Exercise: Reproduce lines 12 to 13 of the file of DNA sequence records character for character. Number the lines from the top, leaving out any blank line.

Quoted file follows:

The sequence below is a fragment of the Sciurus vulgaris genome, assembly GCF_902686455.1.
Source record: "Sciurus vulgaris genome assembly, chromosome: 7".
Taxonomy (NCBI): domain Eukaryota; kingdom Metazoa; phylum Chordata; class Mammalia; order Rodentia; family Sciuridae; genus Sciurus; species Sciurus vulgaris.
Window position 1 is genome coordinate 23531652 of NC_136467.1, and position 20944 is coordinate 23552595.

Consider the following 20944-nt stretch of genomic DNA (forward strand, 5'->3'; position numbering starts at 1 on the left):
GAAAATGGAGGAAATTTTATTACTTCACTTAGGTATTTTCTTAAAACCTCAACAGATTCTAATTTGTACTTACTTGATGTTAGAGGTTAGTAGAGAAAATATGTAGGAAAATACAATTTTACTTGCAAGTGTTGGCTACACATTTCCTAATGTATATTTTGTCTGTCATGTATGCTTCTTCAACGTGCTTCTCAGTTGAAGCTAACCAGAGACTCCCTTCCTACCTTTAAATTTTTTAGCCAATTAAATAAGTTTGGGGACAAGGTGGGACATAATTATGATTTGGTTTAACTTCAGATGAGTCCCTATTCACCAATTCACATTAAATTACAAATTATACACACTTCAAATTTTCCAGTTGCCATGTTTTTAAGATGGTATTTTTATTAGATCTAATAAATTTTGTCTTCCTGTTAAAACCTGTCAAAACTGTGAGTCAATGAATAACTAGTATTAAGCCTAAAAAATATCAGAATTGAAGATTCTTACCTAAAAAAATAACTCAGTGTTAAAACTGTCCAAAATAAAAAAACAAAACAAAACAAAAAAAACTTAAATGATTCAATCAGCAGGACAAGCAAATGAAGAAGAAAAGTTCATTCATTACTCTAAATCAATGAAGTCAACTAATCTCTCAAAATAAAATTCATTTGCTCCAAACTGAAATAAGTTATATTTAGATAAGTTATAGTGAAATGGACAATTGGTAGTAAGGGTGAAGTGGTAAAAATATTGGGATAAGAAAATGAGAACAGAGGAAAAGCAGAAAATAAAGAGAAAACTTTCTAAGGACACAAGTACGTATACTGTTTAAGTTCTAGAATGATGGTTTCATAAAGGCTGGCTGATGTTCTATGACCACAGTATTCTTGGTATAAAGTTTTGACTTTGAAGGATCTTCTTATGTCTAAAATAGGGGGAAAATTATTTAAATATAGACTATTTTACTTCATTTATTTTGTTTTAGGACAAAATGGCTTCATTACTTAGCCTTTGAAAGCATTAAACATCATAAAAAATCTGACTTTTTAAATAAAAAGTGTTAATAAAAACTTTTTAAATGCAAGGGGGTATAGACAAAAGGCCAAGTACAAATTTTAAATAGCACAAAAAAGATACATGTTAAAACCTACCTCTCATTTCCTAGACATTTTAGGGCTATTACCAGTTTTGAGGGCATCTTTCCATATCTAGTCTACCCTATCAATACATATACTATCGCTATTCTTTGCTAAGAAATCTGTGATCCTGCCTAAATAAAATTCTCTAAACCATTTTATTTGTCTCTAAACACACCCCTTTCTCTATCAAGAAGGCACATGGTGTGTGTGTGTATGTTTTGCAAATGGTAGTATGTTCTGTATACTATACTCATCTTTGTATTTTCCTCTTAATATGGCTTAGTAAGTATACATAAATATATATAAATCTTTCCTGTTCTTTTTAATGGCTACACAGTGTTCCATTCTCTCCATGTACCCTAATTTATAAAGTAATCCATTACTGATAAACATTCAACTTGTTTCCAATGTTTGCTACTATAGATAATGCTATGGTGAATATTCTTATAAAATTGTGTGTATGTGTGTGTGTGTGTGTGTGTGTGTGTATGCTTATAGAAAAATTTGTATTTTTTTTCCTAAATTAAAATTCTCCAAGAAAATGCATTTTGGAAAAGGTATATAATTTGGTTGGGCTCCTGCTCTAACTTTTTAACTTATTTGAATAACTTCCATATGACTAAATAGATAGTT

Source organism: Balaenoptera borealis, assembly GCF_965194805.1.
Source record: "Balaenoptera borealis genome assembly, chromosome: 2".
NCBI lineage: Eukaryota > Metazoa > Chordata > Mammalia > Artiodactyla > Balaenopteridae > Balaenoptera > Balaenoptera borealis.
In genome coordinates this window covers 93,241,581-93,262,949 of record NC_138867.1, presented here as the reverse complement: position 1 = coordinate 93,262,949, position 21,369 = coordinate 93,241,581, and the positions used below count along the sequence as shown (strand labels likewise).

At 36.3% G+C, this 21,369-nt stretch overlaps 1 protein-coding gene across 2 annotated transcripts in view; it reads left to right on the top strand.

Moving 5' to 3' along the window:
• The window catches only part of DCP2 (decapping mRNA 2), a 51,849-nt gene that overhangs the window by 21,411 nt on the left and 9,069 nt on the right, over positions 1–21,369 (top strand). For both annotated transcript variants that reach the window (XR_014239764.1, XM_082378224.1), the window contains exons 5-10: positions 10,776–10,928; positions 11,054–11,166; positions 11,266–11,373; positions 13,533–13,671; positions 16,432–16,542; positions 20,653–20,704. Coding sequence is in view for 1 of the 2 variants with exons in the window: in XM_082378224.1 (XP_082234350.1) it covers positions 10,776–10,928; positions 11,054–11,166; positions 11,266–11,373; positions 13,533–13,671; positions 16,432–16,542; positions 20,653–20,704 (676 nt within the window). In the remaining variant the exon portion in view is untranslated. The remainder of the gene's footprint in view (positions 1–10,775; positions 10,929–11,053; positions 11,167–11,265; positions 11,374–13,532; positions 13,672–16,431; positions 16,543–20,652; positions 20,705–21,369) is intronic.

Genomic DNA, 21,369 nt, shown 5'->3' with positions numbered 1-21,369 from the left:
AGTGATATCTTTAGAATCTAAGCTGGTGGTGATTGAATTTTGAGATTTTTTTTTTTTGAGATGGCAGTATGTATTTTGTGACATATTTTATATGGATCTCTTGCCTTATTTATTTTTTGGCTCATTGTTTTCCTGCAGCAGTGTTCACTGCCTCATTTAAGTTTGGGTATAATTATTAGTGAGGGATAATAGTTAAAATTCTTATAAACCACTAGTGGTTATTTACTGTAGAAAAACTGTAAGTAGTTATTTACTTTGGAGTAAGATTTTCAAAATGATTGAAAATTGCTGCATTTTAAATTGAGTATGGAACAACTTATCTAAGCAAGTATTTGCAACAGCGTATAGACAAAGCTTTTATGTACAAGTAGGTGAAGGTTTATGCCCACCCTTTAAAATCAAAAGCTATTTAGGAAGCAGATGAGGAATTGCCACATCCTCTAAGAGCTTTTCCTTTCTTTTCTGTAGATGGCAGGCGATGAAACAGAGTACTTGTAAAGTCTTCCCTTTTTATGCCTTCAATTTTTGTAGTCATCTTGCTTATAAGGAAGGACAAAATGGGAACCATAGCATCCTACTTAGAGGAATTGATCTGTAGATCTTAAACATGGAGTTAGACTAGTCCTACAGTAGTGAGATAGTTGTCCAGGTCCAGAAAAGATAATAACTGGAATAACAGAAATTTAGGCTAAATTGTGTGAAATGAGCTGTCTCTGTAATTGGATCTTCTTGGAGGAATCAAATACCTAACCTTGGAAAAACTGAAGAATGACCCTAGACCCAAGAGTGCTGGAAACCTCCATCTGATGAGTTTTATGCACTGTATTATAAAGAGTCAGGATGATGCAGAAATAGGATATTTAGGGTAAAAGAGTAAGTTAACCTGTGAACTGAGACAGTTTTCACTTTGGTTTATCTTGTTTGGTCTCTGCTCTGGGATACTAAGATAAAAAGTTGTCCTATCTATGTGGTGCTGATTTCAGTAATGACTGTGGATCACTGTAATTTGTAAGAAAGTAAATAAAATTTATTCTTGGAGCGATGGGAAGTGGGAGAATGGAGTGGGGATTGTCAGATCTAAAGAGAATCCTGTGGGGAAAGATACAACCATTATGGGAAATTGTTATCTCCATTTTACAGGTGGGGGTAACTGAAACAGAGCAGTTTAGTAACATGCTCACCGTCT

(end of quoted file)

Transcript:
Moving 5' to 3' along the window:
• The window catches only part of DCP2 (decapping mRNA 2), a 51,849-nt gene that overhangs the window by 21,411 nt on the left and 9,069 nt on the right, over positions 1–21,369 (top strand). For both annotated transcript variants that reach the window (XR_014239764.1, XM_082378224.1), the window contains exons 5-10: positions 10,776–10,928; positions 11,054–11,166; positions 11,266–11,373; positions 13,533–13,671; positions 16,432–16,542; positions 20,653–20,704. Coding sequence is in view for 1 of the 2 variants with exons in the window: in XM_082378224.1 (XP_082234350.1) it covers positions 10,776–10,928; positions 11,054–11,166; positions 11,266–11,373; positions 13,533–13,671; positions 16,432–16,542; positions 20,653–20,704 (676 nt within the window). In the remaining variant the exon portion in view is untranslated. The remainder of the gene's footprint in view (positions 1–10,775; positions 10,929–11,053; positions 11,167–11,265; positions 11,374–13,532; positions 13,672–16,431; positions 16,543–20,652; positions 20,705–21,369) is intronic.